This Year's Book on Catholic Blogs

Just thought some readers might want to know, this is the Golden Jubilee of this column – number 50!

The 2005 Catholic Blog Awards at probably doesn’t list your blog. Why? Because it has only 60 Nominees. You probably didn’t even know it existed, until now. However, that doesn’t mean you can’t get in the running next year. Nominations for next years awards will be between January 30th and February 3rd, 2006. Voting will be held the week of February 6th to February 10th, 2006. I might even enter "A Monk’s Letter" blog at by Brother Craig here at the monastery to see how he does!

This year there were 19 different blog categories such as "Most Informative Blog," "Most Humorous Blog," etc. It was hosted by, a site created by Joshua LeBlanc and Chris Decker on December 8th, 2000 while they were studying in the seminary together. Their mission was to put into practice the call of Pope John Paul II to a new evangelization and they decided to use the Internet to do it.

Now I know some of you have no idea about what a blog is all about. That is because according to a January blog study by the Pew Internet & American Life Project (a non-profit initiative to examine the social impact of the Internet), 62% of online Americans do not know what a blog is. It is essentially a web-based diary. Unlike the hidden diaries of old, these diaries can be read by anyone. And people can make comments about a particular entry in one’s diary.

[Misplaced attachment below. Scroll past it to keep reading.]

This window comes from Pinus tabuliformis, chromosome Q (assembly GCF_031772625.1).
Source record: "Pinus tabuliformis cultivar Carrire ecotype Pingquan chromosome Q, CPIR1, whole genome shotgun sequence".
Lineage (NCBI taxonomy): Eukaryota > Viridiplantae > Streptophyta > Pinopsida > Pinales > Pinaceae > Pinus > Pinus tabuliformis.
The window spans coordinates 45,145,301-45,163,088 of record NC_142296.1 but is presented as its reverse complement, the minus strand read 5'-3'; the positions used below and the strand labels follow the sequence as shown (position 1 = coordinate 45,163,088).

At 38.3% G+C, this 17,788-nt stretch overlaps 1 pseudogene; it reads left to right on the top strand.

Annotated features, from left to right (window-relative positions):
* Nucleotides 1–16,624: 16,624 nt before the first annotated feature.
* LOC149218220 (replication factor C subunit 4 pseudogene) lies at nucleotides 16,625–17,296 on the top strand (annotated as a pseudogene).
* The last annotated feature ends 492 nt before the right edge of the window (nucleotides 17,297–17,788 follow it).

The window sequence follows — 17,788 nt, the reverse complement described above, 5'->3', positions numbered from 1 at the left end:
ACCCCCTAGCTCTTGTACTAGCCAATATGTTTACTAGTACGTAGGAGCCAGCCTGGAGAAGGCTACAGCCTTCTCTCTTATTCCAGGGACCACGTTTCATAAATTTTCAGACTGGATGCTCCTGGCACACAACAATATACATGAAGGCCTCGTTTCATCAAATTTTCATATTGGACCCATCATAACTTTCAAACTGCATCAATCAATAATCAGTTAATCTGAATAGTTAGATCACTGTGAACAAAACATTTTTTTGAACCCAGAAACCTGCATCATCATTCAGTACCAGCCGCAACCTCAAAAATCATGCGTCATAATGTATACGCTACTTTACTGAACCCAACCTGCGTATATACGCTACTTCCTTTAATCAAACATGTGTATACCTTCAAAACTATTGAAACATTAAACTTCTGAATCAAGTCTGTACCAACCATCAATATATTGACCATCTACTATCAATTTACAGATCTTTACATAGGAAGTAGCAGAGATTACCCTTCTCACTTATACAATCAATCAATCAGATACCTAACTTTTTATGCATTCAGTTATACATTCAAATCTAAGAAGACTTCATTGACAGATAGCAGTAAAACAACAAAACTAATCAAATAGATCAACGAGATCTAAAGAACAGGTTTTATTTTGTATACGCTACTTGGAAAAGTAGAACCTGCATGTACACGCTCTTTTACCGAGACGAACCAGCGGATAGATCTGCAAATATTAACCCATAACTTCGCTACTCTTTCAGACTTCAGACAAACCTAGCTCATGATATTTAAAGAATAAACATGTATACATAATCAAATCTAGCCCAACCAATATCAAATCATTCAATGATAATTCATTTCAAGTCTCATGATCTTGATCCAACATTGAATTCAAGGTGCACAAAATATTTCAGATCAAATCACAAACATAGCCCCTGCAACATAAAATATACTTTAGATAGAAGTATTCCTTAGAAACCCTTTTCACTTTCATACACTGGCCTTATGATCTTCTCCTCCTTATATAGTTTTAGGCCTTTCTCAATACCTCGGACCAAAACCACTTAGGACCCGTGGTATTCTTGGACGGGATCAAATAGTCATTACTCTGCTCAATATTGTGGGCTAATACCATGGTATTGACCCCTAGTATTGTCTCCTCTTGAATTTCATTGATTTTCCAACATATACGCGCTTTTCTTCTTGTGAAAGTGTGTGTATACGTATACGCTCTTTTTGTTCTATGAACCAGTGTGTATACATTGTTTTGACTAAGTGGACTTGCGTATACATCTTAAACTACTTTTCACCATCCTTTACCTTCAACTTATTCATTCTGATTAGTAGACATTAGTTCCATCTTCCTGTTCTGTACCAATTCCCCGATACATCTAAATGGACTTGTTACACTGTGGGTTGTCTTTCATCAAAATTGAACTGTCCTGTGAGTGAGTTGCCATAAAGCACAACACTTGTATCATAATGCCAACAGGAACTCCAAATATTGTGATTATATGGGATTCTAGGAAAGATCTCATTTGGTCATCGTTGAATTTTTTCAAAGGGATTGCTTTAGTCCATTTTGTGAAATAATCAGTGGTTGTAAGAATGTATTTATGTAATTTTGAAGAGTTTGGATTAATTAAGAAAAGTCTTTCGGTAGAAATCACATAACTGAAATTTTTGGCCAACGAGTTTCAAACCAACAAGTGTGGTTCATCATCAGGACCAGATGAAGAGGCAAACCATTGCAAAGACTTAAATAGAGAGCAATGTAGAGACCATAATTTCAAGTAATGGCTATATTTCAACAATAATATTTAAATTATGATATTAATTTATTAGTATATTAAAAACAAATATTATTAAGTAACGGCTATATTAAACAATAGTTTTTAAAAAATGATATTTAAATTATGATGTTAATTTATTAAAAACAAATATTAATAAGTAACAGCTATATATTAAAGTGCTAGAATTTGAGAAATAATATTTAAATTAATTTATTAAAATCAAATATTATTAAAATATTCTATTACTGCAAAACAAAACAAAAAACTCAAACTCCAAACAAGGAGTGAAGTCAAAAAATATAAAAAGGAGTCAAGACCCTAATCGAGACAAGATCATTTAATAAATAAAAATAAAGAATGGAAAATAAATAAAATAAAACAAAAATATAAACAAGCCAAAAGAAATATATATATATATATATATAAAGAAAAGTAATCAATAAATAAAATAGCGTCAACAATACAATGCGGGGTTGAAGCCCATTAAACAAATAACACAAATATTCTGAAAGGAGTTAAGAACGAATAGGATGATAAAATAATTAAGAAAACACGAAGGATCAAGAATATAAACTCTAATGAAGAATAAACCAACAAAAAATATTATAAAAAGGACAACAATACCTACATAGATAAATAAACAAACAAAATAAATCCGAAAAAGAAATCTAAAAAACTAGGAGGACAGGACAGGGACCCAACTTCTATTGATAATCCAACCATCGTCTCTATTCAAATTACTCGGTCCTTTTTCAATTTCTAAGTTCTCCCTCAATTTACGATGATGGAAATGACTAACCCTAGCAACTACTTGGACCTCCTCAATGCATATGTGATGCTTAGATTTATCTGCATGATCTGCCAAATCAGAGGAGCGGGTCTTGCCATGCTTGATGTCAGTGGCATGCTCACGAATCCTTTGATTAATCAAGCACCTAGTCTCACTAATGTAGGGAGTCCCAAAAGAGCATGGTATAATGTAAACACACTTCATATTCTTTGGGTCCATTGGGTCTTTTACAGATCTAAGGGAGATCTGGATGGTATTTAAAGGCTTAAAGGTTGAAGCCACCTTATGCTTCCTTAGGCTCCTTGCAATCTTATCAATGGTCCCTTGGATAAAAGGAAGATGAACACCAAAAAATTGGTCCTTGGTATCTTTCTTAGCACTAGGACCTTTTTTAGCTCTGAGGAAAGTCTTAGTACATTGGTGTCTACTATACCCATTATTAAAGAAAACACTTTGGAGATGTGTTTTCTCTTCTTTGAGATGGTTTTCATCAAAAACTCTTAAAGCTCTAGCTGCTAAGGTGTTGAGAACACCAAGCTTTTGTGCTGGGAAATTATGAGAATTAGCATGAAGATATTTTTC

In spite of the online majority being ignorant of blogs, blog readership shot up by 58% in 2004 to bring the total blog readers to 32 million. Much of the attention to blogs in 2004 focused on those that covered political campaigns and media. So at least some of the blog readership growth is attributable to political blogs. 12% of these readers have posted comments or other material on blogs. 7% of U.S. adults have created a blog – that’s 8 million people! But what type of people have done this: young, male, well educated, middle class, broadband Internet veterans. Blog readers tend to be a little more mainstream than blog creators.

Weblogs Inc. founder Jason McCabe Calacanis says that only approximately 1% or 1 million blogs are updated regularly. This means that the vast majority of them are dead. Brother Craig here at the monastery started "A Monk’s Letter" blog on the free service tBlog at At first he did post blogs regularly but then got busy with other things and since then hasn’t paid much attention to it. He does hope to get back to it. This maybe a similar experience of other blog creators. Also, some blogs revolve around hot topics of the day. Once those topics pass out of the mainstream media, the blog interest dies as well. offers free blogs to priests, religious and seminarians. If you want to start a blog you can find both free and paid hosting services at with a description of the hosting service.

Going back to our 2005 Catholic Blog Award sites, A Saintly Salmagundi: Various ruminations on Catholicism, satire, esoterica, hagiography, nuttiness, culture, etc. by Fr. Bryce Sibley at was top of the blog chart in 4 categories. They are: Most Humorous, Most Bizarre, Best Blog by a Man, Best Blog by a Priest or Religious. He also came in second for the Best Overall Blog. Fr. Bryce graduated from the North American College in Rome and was ordained to the priesthood in 2000. He is currently the pastor of St. Joseph Church in the Diocese of Lafayette, Louisiana. From looking at his archive list, Fr. Bryce has been doing his blog since February of 2003. In looking at a couple of days of recent posts by Fr. Bryce, his blog mostly consists of his opinion on recent events in Catholic news. However, he also gives some reflections on Catholic topics. For instance, he has a series of reflections on the Holy Eucharist. He updates his blog sometimes daily, sometimes every other day.